Keeping a positive attitude is a challenge at the best of times, but especially so when recovering from addiction. A major step in succeeding is being able to notice when your thoughts are turning negative. If you can catch yourself in the act, you can then try to put a more positive spin on your situation.

And remember you don’t have to do this alone. Surround yourself with positive people and you will find it hard for that positivity not to rub off on you.

8. Treat Your Body Right

You’re already in a fight with your brain. You don’t want to be fighting your body too.

Taking care of your body doesn’t have to be hard. Eat healthily, make sure you get enough sleep and get some exercise. All of these will improve your mood as well as helping to undo some of the damage that drugs can inflict on your body.

If your body feels good, you will too.

9. Connect with People in Recovery

Sometimes it is inevitable that things will seem overwhelming. This is when talking to someone can make all the difference.

Maybe you have friends and family who want to help you through this hard time. If you don’t tell them when you’re struggling, you’re robbing them of that chance to be there for you.

Sometimes it’s useful to talk to other people who are recovering from addiction. Recovery groups are a great way to get support from people who are going through the exact same problems that you are facing.

10. Be Realistic

It’s estimated that 40-60% of people in recovery from addiction will relapse at some point. If it was easy, it wouldn’t be an addiction.

But relapse doesn’t have to mean failure. Take it on the chin, look at what went wrong for you, and learn from it. Vow not to make the same mistake again.

Treat every setback as a lesson, put it behind you and move on.

Don’t Suffer in Silence

Overcoming addiction is hard. You’re literally fighting against the desires of your own brain. It’s a tough challenge, but it’s one that many people overcome.

These ten tips will get you headed in the right direction, but there is more help to be found out there. Thankfully, if you’re reading this you’ve found somewhere that can give you that help. If you’re in need of more assistance, please contact (855) 976-2092.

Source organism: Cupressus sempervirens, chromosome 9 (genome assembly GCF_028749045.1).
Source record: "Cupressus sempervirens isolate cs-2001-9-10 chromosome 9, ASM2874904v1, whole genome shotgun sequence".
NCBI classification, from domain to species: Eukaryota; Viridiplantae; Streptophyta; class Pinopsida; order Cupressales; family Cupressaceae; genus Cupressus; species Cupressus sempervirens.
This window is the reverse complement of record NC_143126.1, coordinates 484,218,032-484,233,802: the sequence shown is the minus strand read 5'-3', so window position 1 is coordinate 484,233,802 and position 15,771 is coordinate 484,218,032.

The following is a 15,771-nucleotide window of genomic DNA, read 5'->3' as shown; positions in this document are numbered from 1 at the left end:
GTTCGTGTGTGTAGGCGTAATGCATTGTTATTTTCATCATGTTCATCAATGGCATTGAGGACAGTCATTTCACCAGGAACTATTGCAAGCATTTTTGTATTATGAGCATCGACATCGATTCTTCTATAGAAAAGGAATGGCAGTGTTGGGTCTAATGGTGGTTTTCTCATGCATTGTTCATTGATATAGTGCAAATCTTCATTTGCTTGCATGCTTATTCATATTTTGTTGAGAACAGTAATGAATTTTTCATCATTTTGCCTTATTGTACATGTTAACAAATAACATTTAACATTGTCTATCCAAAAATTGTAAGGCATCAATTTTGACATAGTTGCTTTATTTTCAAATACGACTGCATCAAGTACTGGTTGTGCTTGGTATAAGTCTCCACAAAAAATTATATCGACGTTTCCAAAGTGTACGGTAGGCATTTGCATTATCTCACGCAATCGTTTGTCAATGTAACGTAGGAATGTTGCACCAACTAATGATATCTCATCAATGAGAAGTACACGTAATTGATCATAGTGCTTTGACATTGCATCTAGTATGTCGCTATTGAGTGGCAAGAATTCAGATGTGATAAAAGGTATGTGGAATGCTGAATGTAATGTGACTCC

[1] National Institute on Drug Abuse. (n.d.). Comorbidity: Substance Use Disorders and Other Mental Illnesses. Retrieved from https://www.drugabuse.gov/publications/drugfacts/comorbidity-addiction-other-mental-disorders

[2] Depression and anxiety: Exercise eases symptoms. (2017, September 27). Retrieved from https://www.mayoclinic.org/diseases-conditions/depression/in-depth/depression-and-exercise/art-20046495

[3] National Institute on Drug Abuse. (n.d.). Treatment and Recovery. Retrieved from https://www.drugabuse.gov/publications/drugs-brains-behavior-science-addiction/treatment-recovery

About the author

Dr. Michael Carlton, MD.

Leading addictionologist, Michael Carlton, M.D. has over 25 years of experience as a medical practitioner. He earned a bachelor’s degree in Mechanical Engineering and returned for his MD from the College of Medicine at the University of Arizona in 1990. He completed his dual residency in Internal Medicine and Pediatrics and his Fellowship in Toxicology at Good Samaritan Regional Medical Center and Phoenix Children’s Hospital.

He has published articles in the fields of toxicology and biomedicine, crafted articles for WebMD, and lectured to his peers on medication-assisted treatment. Dr. Carlton was a medical director of Community Bridges and medically supervised the medical detoxification of over 30,000 chemically dependent patients annually.